It should be and I now dad you know what mom were just a lot more since I'm sure you're fine. But go to the doctor. The doctor and let them do the test and I won't look at him.and I honestly I didn't think that there was a problem. My dad was really sharp and I think what he noticed a lot of people don't realize Alzheimer's is not just memory processing ability to problem solve and and he was really sharp in that area and I think that's what he started the was that he wasn't able to figure things out like you deal and felt he was concerned for himself and unfortunately you know the test results came back with some concern actually started with mild cognitive impairment initial diagnosis and then 50% of the people with back. I wanted all primers and he was one of the bed and it was it was devastating. Our family we walked to the journey's all the way to the cemetery was your father. Now both parents you done this and you brought this considerable amount of experience that you had different experiences but put know that when you had both of them together and that have gone through this with some years separately and you wanted to reach out to your fellow caregivers going through similar circumstances and this book in a season of caring which I love the title. But with that's your whole thrust. What you do with reaching out to help mentor people along through this process of a season of caring enough use that term here on the show because there are seasons we complete we will be doing some seasons are a lot longer my case. 35 years of this, but that's quite a long season is, like winter out here in Montana. We just got five pictures of snowflakes. We went winter, the season of winter skiing for your free will we call it sprinter because were it was kind of weird but I jotted jobs with us to write multi-producer of the show Joe Butler and he is with this as well, but it's I went out to pictures you see the horses in this there was so much snow in the morning but afternoon, a lot of it had melted in the sunlight and the green grass was on connect both addresses we can at the horses at all. It's all green right where I am and in the backdrop, you could see all the frosted trees so was like is like. I'll let you know the business of the front Hardy but but but it's a [but tell us about a season of caring. So when did this kind of percolating your brain to think okay this is something I want to take this experience of failure always know are you a teacher. I went there and now I'm a certified coach and so I was actually kicking whenever my dad got a point near the 24 hour care and so I didn't renew my contract and went and traveled take care of him. The last four and half years of his life and what it will.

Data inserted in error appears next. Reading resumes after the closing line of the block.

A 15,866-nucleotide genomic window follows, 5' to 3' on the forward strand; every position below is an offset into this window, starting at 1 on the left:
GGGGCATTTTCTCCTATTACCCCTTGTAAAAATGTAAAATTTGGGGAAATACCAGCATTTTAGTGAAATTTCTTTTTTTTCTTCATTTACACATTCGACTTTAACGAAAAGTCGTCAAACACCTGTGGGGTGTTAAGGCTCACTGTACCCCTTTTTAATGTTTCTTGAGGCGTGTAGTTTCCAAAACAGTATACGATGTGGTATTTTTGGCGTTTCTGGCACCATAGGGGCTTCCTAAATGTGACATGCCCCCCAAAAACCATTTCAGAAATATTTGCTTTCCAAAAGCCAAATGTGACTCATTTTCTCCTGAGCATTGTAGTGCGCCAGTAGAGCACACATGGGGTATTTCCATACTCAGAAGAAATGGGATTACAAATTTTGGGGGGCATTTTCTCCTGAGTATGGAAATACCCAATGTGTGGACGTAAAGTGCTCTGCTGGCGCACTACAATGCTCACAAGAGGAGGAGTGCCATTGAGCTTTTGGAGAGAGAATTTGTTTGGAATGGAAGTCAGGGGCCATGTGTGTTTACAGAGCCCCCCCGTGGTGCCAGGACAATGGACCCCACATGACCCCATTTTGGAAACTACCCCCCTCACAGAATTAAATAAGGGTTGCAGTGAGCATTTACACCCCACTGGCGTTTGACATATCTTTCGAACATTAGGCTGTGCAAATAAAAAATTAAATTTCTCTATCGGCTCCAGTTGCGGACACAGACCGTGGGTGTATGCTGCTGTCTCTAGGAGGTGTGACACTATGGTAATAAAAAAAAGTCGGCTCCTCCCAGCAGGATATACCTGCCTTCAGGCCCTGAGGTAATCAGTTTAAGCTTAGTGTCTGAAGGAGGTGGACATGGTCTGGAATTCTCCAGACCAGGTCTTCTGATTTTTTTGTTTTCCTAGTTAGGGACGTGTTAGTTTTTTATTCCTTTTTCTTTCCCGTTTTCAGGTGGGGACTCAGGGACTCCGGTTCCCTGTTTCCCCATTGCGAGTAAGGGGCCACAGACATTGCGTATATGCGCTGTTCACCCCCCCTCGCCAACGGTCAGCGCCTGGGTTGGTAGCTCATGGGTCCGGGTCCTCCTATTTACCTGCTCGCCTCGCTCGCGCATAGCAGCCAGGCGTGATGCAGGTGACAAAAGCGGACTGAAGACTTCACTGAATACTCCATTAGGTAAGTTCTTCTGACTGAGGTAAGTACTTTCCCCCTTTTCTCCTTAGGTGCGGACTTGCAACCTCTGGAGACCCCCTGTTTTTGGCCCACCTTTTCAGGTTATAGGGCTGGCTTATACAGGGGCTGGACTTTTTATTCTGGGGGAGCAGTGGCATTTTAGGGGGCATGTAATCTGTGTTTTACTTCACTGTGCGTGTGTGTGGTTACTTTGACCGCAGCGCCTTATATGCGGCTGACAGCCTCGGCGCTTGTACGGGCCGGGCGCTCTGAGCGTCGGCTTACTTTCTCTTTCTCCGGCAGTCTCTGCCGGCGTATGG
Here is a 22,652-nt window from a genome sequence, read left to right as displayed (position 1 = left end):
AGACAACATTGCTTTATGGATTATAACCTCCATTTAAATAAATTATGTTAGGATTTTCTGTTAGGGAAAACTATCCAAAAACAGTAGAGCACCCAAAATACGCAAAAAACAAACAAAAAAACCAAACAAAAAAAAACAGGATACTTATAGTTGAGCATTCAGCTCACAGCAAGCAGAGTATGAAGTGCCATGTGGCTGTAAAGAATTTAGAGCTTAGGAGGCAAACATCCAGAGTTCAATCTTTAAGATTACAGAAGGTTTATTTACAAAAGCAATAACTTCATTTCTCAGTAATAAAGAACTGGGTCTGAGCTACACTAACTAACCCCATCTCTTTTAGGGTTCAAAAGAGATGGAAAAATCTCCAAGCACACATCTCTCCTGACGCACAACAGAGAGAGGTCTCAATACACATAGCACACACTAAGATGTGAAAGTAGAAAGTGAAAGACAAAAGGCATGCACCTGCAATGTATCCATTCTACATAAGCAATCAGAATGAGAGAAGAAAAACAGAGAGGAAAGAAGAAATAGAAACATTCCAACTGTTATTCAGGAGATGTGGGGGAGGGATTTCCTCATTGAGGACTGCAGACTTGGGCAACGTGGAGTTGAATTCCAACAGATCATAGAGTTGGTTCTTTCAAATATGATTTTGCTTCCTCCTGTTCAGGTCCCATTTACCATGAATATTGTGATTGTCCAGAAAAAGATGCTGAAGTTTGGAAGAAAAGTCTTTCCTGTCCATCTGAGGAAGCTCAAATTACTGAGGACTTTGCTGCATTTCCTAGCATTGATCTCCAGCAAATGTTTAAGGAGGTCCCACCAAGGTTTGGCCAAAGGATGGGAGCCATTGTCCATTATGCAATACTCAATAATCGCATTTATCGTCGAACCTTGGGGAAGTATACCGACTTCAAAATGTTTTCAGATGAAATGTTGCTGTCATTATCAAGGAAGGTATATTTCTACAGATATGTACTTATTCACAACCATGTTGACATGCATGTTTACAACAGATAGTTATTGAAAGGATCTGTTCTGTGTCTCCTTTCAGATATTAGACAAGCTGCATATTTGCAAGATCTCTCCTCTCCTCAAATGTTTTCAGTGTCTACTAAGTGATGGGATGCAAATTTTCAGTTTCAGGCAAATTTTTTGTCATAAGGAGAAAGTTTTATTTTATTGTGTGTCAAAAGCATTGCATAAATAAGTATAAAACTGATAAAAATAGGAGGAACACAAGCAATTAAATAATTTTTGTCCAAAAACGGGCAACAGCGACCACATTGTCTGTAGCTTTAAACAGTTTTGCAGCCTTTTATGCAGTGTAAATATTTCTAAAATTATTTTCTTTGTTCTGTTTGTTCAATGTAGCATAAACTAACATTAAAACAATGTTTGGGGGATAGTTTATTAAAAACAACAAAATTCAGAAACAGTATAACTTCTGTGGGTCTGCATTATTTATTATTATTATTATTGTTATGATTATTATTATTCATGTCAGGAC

Did you teach reading specialist so I can time in a fourth-grade classroom. I did PE and then I also worked with gifted and reading specialist so I have the first background indeed you got all the skills to bear in another people to deal with this and so you losses include a season of caring talk talk little bit about this caring in my coaching practice accident name in the book is no regret for your care getting season and after we like the third 19 together to help keep my dad in town all the way until her Think we had a great team of people that were around Multiple times I heard people say you need to share your story of how you as a family were able to care for him in the home all the way to the end and so you know I really as I as I thought about why different why people were trying to find out. I just really realize that I would be able to bury my dad with no regret letting A powerful thing. The deal and only reason why I like to say that was because throughout the process I stopped and I reflected, and I really thought about what how things were going. What I was doing for him what he needed. Maybe that was different than what was happening.

I just really the time making this adjustment in that keeping and I don't know that you can ever go through our life thing. I don't regret anything ever, but if you stop in the moment and you change it and you don't have to have a regret, and so I really felt like the way we were able to support our my parents through that time of their lives and in that time in my life.

At the same time supporting them. Also having my own life and being able to maintain my marriage and relationships and things like that with something that I really wanted to share with people and so on. Written a book to help support others for them to be ideas of things that work for us as a family and offer ideas and how to provide healthcare for yourself, even as your caring for your loved one will of the title.

No regrets, and so gets it wrong.

I was looking at the season caring about you. This is what happens when you have all this is so little brain. No comments about the talk about that a lot we do. This is our eighth anniversary of the show is this weekend and I was just mentally cut of indexing a lot of the shows we talked about about regrets and and people that are at the end of their caregiving there and there at the grave and there just with clinched fist. They have somebody regrets at the below resentments and so forth. And I think that's a beautiful way that you been able to express this joy. What are your thoughts on the well about this.